I recently read this article and it made me wonder what other districts needed to budget in order to update their facilities in order to prepare foods based on the new guidelines. Are your facilities up-to-date?
SALT LAKE CITY – Utah schools succeed at providing healthy lunches, but $40.2 million worth of food service equipment is required in the state to improve efficiency, according to a national report.
The report, released last month by The Pew Charitable Trusts and the Robert Wood Johnson Foundation, found that 95 percent of Utah school districts need more lunchroom equipment to serve nutritious food, and 49 percent of districts are in need of kitchen infrastructure changes in at least one school.
Jessica Donze Black, director of the Kids Safe and Healthful Food Project, said the report is good news because the majority of U.S. schools are successfully providing healthy meals to their students. But she said it also highlights the challenges that many districts face in regards to kitchen equipment and food preparation.
Those facility needs don’t mean the difference between healthy and unhealthy meals, Donze Black said, but they reflect that investment in school kitchens could lead to more efficient and effective food service.
“It isn’t an all or nothing game,” she said of Utah’s $40 million need. “Incremental steps could be very instrumental in moving things forward.”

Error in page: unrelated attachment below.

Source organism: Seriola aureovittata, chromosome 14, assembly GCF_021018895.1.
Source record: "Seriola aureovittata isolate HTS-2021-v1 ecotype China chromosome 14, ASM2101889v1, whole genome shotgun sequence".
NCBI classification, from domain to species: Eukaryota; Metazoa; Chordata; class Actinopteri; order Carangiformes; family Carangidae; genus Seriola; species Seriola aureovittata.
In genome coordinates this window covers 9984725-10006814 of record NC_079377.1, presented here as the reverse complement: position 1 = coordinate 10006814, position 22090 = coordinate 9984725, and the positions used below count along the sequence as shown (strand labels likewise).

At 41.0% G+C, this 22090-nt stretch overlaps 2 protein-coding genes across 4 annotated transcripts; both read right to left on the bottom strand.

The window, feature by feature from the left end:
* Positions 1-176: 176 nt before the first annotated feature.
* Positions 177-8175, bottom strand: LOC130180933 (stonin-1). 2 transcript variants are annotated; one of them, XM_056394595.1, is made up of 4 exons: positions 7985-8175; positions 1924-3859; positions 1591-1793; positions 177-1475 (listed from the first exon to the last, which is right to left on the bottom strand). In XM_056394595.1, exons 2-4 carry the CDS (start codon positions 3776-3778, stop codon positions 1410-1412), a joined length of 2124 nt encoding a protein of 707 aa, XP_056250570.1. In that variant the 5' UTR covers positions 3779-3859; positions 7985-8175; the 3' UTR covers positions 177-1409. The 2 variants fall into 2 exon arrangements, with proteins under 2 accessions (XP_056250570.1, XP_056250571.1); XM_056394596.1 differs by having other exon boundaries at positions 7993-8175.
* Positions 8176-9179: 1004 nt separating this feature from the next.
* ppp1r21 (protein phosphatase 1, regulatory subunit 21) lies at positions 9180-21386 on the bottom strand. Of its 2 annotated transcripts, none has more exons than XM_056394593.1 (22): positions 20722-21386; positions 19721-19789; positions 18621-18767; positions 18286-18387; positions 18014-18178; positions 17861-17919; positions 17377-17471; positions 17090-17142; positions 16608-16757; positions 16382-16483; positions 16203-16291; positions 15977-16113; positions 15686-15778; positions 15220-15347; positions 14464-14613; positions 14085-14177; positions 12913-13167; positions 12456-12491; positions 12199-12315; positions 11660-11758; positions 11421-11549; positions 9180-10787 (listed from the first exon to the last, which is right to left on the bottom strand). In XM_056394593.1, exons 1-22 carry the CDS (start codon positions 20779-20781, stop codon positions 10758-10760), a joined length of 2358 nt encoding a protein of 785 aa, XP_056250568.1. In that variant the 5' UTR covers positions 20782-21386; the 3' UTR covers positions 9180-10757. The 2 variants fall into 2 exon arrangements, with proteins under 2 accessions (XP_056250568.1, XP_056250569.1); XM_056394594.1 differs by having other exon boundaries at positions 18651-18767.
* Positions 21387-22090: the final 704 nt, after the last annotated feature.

The report was based on a survey of school lunch administrators, looking at facility needs in complying with the updated meal guidelines under the Healthy, Hunger-Free Kids Act of 2010.
That law, a major initiative of first lady Michelle Obama, established updated nutritional standards for the National School Lunch Program and set limits on portion sizes and calorie counts while encouraging the use of fresh fruits and vegetables, and whole grains.
The Pew report found Utah to be ahead of the national rate, with 86 percent of school districts successfully serving healthy meals. But local officials participating in the survey reported a need for equipment like industrial scales to weigh bulk ingredients, utility carts, heated cabinets for storing prepared food, and greater physical space in school kitchens.
The report also found that only 35 percent of Utah school districts set aside funds in their annual budgets for kitchen equipment upgrades and purchases.
Source: Deseret News http://www.deseretnews.com/article/865602124/Report-40M-needed-in-Utah-to-serve-healthy-school-lunches.html?pg=all